Repeat the treatment if necessary to ensure that the entire population is eliminated. A few forgotten eggs or insects are more than enough to rebuild a new colony.
Biological control: Encourage the presence of natural predators and parasites (bugs, ladybugs, hoverfly larvae, parasitic wasps) by cultivating a wide variety of plants.
Chemical control: As a last resort, use a low-impact pesticide whose active ingredient is insecticidal soap or mineral oil (horticultural oil). Read the product label carefully and follow the manufacturer’s recommendations.
Description: These very prolific little insects feed on the sap of many ornamental and food plants. They form dense colonies on young shoots and under the leaves, but they also feed on the stems, barks, roots and fruits of plants. They excrete a sweet, sticky substance (honeydew) that attracts ants, wasps and bees, among others, and promotes the development of a black fungus (sooty mold). Their incessant pumping weakens the plants and causes the discoloration, deformation and even premature fall of the leaves.
Scouting: Infested leaves turn yellow, wilt, curl, distort and may drop prematurely; Starting in the spring, regularly inspect the plants to spot aphids before they cause too many problems. Pay particular attention to the underside of leaves and the tips of new shoots. The presence of honeydew and the coming and going of ants can also be indicators of the presence of aphids.
Preventive measures: Avoid drastic pruning and excessive nitrogen fertilizers which favor the rapid growth of tender shoots. Maintain the vigor of the trees by irrigating them regularly and particularly in times of drought.
Physical control: Dislodge aphids with a powerful jet of water; repeat treatment as needed. Prune and discard excessively infested stems and leaves; manually crush the insects grouped on the plant.
Biological control: Aphids have many natural enemies (ladybugs, lacewings, hoverfly and midge larvae, spiders, birds, braconids, etc.). Encourage their presence by growing a wide variety of plants. Common tansy, marigold and marigold are some of the species that attract aphid predators.
Chemical control: As a last resort, use a low-impact pesticide whose active ingredient is insecticidal soap. Read the product label carefully and follow the manufacturer’s recommendations.
Description: It is a pest that attacks the leaves and inflorescences of many trees, shrubs and cultivated plants (250 host plants). Lawn is the preferred host for the larval stages. The adults appear in the summer and are very active for about 6 to 8 weeks. they shred the interveinal tissue, only a leaf skeleton disappears. The beetles normally feed in groups from the top of the plants, working towards the base.
Scouting: There is no need for special scouting for Japanese beetle. Adults are easy to spot.
Control : At the first signs of infestation, drop the beetles in a jump of soapy water to prevent their pheromones from attracting others and causing the damage to increase.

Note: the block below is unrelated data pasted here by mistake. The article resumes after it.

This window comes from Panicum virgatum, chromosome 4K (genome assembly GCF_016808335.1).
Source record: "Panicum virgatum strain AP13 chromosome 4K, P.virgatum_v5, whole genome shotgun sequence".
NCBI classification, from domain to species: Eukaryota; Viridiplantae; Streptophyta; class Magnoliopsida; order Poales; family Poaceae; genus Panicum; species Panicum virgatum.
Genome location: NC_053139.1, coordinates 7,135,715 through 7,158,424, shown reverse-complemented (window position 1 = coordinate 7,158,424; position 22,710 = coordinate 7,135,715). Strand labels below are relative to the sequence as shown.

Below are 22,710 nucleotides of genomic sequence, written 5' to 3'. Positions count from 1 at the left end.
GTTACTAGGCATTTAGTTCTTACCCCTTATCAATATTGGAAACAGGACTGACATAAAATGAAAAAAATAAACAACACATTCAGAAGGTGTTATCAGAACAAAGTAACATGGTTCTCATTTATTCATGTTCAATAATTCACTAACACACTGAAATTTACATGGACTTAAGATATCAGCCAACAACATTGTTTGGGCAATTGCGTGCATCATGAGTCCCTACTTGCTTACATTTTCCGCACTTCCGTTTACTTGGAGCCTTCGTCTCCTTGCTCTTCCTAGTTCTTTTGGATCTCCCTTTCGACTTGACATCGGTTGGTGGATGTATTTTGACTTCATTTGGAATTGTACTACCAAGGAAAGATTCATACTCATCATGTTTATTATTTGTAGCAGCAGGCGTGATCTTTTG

There doesn’t seem to be a perfect (and especially immediate) solution to Japanese beetle control. Most of the time, the tree managed to make new leaves following the period of pest activity.
Beware, although the pheromone and flower baits sold with the traps are very effective and trap many beetles every day, research has shown that the traps attract more beetles than they capture. Therefore, susceptible plants are near the traps that may suffer more once the traps are set.
Description: The term “anthracnose” groups together a number of diseases caused by microscopic fungi. Infection is common but damage is usually minor. In severe cases, leaves dry up and fall prematurely, fruits rot, and cankers (sores) develop on young twigs of trees and shrubs. The incidence of anthracnose fluctuates from year to year, depending on climatic variations.
Scouting: The first signs appear on young leaves as discolored circular spots or irregular necrotic lesions. The leaves appear parched by a hot, dry wind or scorched by frost, depending on the season.
The fungi then invade the vascular system, causing petioles to dry up and leaves to drop prematurely. At an advanced stage, small black dots can be seen on the leaves.
Trees in the shade are more affected than those growing in full sun, as their foliage stays moist longer.
Anthracnose does not usually kill trees but can weaken them.
Preventive measures: Maintain the vigor of the plants by irrigating them in times of drought. Avoid wetting the foliage so as not to favor the dispersal and germination of the spores.
Control: On young trees, remove the first affected leaves by hand when the foliage is dry.
Pick up and dispose of fallen leaves to reduce disease spread.
For more information : https://espacepourlavie.ca/carnet-horticole/ravageurs-et-maladies/anthracnose
Shot hole disease
Description : Shot hole disease is caused by a fungus which affects the foliage of plants of the Prunus genus. If the disease is not controlled and defoliation is significant for several years in a row, affected trees become more susceptible to winter injury and lose vigor.
Scouting : The infection produces small round or angular spots, purple or red, which eventually turn brown with tissue death. Typically, dead tissue sloughs off, leaving holes in the leaf. If humidity is high, a mass of white spores may appear on intact lesions on infected leaves. In case of severe infection, the lesions may join together and form large areas of necrotic tissue, the leaves may appear chlorotic, and early leaf fall may be observed.
Preventive measures : Collect and dispose of dead leaves that have fallen to the ground. Irrigate in the morning so that the foliage dries as quickly as possible; splashing water on the leaves leads to the spread of the disease.
Physical control : As no fungicide is registered against this disease, pruning and sanitation are the only control measures available.
For more informations : https://www.agrireseau.net/documents/Document_96553.pdf https://agriculture.canada.ca/en/agricultural-production/pest-control-agriculture/agroforestry-pest-diseases/cherry-cribure-virginia